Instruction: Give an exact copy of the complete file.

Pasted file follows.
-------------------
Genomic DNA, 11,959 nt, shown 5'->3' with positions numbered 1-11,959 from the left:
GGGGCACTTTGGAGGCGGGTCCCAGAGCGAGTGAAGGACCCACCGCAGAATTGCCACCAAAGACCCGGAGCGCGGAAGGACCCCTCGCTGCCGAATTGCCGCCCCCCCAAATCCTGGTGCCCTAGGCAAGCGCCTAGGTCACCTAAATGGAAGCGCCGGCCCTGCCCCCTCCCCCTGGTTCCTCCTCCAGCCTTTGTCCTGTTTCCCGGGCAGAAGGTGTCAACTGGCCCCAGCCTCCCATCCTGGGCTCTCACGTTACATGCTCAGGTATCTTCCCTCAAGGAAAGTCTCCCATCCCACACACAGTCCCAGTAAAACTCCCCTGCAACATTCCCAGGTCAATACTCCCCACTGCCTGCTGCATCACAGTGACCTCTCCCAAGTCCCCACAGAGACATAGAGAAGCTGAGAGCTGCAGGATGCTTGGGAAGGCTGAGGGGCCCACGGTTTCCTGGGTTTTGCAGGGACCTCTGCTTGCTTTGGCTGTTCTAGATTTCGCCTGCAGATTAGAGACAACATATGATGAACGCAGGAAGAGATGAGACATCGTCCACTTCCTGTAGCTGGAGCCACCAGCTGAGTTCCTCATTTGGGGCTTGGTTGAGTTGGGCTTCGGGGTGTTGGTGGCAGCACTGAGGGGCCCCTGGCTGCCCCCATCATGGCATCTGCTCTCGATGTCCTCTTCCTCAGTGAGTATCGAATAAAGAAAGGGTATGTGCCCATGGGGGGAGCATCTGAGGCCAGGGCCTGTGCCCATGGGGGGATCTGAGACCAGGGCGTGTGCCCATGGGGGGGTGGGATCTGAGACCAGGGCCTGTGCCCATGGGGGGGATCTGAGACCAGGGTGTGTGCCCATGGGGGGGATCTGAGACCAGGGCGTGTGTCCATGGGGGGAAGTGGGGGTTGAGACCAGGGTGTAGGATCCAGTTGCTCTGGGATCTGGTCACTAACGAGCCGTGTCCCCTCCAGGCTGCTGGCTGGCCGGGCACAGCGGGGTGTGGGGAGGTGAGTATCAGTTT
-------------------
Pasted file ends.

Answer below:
Genomic DNA, 11,959 nt, shown 5'->3' with positions numbered 1-11,959 from the left:
GGGGCACTTTGGAGGCGGGTCCCAGAGCGAGTGAAGGACCCACCGCAGAATTGCCACCAAAGACCCGGAGCGCGGAAGGACCCCTCGCTGCCGAATTGCCGCCCCCCCAAATCCTGGTGCCCTAGGCAAGCGCCTAGGTCACCTAAATGGAAGCGCCGGCCCTGCCCCCTCCCCCTGGTTCCTCCTCCAGCCTTTGTCCTGTTTCCCGGGCAGAAGGTGTCAACTGGCCCCAGCCTCCCATCCTGGGCTCTCACGTTACATGCTCAGGTATCTTCCCTCAAGGAAAGTCTCCCATCCCACACACAGTCCCAGTAAAACTCCCCTGCAACATTCCCAGGTCAATACTCCCCACTGCCTGCTGCATCACAGTGACCTCTCCCAAGTCCCCACAGAGACATAGAGAAGCTGAGAGCTGCAGGATGCTTGGGAAGGCTGAGGGGCCCACGGTTTCCTGGGTTTTGCAGGGACCTCTGCTTGCTTTGGCTGTTCTAGATTTCGCCTGCAGATTAGAGACAACATATGATGAACGCAGGAAGAGATGAGACATCGTCCACTTCCTGTAGCTGGAGCCACCAGCTGAGTTCCTCATTTGGGGCTTGGTTGAGTTGGGCTTCGGGGTGTTGGTGGCAGCACTGAGGGGCCCCTGGCTGCCCCCATCATGGCATCTGCTCTCGATGTCCTCTTCCTCAGTGAGTATCGAATAAAGAAAGGGTATGTGCCCATGGGGGGAGCATCTGAGGCCAGGGCCTGTGCCCATGGGGGGATCTGAGACCAGGGCGTGTGCCCATGGGGGGGTGGGATCTGAGACCAGGGCCTGTGCCCATGGGGGGGATCTGAGACCAGGGTGTGTGCCCATGGGGGGGATCTGAGACCAGGGCGTGTGTCCATGGGGGGAAGTGGGGGTTGAGACCAGGGTGTAGGATCCAGTTGCTCTGGGATCTGGTCACTAACGAGCCGTGTCCCCTCCAGGCTGCTGGCTGGCCGGGCACAGCGGGGTGTGGGGAGGTGAGTATCAGTTT